Monday, January 24, 2011

These Are Your Options

Good morning. I've been thinking about how I've gotten through difficult times in the past and how that applies to what we're all going through with this economic downturn. Let's face it, unless you are a Saudi prince with a bunch of oil fields, you've been effected by the recession in some way.  I've watched it happen among my clients. 

Good hard working people from all walks of life come to me to say they have to stop taking riding lessons because they are afraid they are about to lose their jobs, or they've just lost their jobs, or their hours have been cut back significantly, or they've been forced into retirement, or the self-employed folks whose business has suddenly dried-up.  I'm watching other horse farms close and put up for sale signs.  My business has certainly decreased.  Recreational horseback riding and recession don't mix.  Of course, it makes me nervous just like it makes everyone nervous right now.

I'm not telling you anything new.  Even if you still have your job and your home, you've seen your 401-K dwindle, your home's value is less than you paid for it, or banks have raised your credit card interest rates despite on-time payments and paying over the minimum.  It's an economic environment that feels unfair because it's taking down people who've been financially responsible along with people who haven't been.

So, now that I've stated the obvious, let me tell you how I'm choosing to think about it:

Every morning when you wake-up, you have two choices:

1. Live
2. Die

Those are your options.

Everyday, you make a choice. The vast majority of us get out of bed and keep going.  We keep doing that until God calls us home or if you don't believe that...until you die and fade into nothing. 

In all seriousness, if you are considering Option 2--dying--as your chosen response, call 911.  The operator will get the on-call mental health professional in your area on the phone with you. If you're in immediate trouble, they'll send law enforcement to make sure you safely arrive at the local hospital where a mental health professional will meet with you and discuss your OTHER options. As socially isolated as you may feel right now, we are still a community and someone WILL help you.  I was the on-call worker many, many times when I worked at the mental health center.  We've heard it all.  The professionals will help you through.

Ok, now that my obligation as a former therapist has been met, let's talk about how the 98% of us who won't end-up in the ER are going to get through this recession.

To most of us, what's happening to the US economy hasn't felt like a recession--we've been through those before and it was never THIS bad.  I'm not an economist, but this recession sure feels a lot like the Great Depression of 1929 we read about in school.  People are in serious financial trouble no matter how responsible they were before the crash. I wonder if the government is afraid to call it an economic depression?  I wonder if they are afraid it will send people jumping off of buildings like it did in 1929?  As a compromise, I think of it as The Great Recession.  Except it's not all that great, it sucks.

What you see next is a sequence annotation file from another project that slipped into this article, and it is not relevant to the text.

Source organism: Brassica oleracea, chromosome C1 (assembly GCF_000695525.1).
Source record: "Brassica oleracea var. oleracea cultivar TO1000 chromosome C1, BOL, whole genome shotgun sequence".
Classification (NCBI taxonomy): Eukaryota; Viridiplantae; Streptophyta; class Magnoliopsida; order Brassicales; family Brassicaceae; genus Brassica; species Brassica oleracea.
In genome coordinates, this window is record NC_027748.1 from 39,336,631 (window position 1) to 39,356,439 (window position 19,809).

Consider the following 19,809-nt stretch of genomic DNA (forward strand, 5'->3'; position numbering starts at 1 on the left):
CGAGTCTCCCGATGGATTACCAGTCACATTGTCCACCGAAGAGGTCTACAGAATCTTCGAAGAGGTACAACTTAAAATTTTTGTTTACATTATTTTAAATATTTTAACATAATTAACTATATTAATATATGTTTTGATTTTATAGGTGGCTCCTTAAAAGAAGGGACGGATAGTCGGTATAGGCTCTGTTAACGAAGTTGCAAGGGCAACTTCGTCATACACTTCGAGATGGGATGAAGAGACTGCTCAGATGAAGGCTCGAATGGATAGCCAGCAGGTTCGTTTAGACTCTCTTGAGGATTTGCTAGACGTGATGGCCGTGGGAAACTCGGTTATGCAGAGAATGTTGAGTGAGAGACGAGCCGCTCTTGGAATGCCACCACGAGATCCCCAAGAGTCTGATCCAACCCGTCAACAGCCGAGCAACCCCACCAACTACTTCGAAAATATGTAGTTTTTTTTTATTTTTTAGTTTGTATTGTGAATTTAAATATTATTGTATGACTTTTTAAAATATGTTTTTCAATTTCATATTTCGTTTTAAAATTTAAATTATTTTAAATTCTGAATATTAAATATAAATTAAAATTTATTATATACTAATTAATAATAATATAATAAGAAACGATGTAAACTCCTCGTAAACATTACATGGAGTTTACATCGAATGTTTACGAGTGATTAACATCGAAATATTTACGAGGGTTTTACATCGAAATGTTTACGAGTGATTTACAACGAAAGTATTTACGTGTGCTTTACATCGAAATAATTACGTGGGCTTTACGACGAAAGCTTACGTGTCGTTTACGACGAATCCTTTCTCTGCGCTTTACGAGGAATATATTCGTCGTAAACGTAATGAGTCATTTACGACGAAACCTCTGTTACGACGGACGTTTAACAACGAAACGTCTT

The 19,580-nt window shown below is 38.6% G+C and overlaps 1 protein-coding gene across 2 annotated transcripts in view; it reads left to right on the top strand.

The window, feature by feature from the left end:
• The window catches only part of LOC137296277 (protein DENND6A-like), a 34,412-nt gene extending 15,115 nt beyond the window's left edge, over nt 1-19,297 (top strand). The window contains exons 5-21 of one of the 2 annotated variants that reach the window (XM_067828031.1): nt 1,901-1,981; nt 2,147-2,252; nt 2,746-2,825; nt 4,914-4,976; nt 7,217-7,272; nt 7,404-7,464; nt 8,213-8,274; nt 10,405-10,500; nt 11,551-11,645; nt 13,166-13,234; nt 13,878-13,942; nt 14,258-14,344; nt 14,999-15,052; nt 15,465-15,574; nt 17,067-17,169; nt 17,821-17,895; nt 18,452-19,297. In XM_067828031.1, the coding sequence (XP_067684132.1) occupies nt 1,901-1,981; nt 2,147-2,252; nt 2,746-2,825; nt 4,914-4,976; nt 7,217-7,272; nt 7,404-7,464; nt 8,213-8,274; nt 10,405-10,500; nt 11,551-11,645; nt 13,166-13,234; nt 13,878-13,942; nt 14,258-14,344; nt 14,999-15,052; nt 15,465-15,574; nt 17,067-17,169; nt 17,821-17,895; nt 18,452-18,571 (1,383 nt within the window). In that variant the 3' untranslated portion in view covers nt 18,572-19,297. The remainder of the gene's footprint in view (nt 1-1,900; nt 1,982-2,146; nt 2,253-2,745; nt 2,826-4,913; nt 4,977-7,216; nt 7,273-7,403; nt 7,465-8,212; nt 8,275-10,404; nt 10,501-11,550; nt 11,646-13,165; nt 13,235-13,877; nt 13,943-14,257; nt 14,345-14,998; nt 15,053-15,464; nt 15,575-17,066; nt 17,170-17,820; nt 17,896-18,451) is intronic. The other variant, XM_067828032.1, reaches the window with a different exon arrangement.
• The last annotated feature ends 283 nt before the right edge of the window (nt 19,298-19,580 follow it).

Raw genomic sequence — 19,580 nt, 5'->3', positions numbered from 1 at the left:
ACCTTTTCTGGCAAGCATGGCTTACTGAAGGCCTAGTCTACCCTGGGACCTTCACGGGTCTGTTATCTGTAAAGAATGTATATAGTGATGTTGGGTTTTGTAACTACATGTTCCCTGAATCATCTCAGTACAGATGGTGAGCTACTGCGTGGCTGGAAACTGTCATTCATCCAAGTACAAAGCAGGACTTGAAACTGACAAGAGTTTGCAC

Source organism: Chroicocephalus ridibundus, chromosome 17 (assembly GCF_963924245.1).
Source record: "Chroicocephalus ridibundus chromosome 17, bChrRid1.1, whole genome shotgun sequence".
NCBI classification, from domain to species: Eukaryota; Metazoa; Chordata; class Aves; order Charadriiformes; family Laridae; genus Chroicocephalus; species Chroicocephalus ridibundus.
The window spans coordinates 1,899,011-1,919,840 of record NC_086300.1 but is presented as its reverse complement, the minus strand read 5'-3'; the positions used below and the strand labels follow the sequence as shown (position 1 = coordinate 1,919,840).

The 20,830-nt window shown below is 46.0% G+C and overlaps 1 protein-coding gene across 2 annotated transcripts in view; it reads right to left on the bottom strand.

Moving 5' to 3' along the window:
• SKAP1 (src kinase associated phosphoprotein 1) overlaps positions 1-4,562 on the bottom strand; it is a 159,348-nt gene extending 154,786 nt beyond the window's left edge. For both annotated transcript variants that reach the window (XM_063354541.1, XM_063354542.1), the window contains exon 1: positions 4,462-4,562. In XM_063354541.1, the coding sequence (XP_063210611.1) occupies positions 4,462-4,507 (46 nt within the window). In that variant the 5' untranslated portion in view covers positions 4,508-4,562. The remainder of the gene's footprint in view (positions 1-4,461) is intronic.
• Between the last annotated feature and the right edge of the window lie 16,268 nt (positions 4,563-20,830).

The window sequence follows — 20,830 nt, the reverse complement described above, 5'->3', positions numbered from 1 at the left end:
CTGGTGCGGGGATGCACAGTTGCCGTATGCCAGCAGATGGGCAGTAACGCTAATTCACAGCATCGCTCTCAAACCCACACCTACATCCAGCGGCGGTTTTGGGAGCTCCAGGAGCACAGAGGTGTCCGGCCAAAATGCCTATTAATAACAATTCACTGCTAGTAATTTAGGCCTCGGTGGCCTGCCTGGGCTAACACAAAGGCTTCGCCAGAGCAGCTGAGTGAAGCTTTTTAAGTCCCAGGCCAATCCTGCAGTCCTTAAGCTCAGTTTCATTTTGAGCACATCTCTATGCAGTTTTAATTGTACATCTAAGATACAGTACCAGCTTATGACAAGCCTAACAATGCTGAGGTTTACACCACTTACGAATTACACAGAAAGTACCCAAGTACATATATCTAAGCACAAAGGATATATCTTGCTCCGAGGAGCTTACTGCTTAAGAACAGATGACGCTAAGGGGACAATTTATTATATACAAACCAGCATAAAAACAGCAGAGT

So, if we choose to keep living and then we make the choice to actually get out of bed. How do we keep going with a sense of purpose? How do we escape our own personal great depression, emotionally?

For me, it's idetifying my top priority.  I know, it's not a sexy answer.  But, give it a minute to settle in on you.  When you aren't sure of what you're going to do next, think of what is THE MOST IMPORTANT PRIORITY to keep you going? 

Think about it.  Not the easy answers like food, money, someone to love me.  No.  That's not it.  Think beyond that stuff.  Food?  What is going to motivate you to keep going when you're too broke to eat or if you're lucky enough to have food, too depressed to eat?  What is that answer? 

Money? No, think beyond that answer.  What will most motivate you to make money? What will force you to take a job just to have the income? Yes, even if it's not what you had in mind and even if you are seriously overqualified.  What priority will make you get your ego in check and do what you have to do?

Someone to love you?  Ha!  Here's what the fairy tales never tell you about that goal...that "someone" can always stop loving you.  That's right, stop.  End of story.  Good-bye. Gone. Don't place all of your hopes on someone else to keep you going.  Obviously, I'm not talking about your small children or elderly parents who may need your hands-on care. I'm talking about the fantasy that a relationship will make it better. That's the kind of placing your hopes into someone else I'm talking about.  Early in my divorce process, a wise man said to me, "When you wake-up in the morning and wash your face, look in the mirror and recognize YOU are the only person you can depend on." It's very good advice.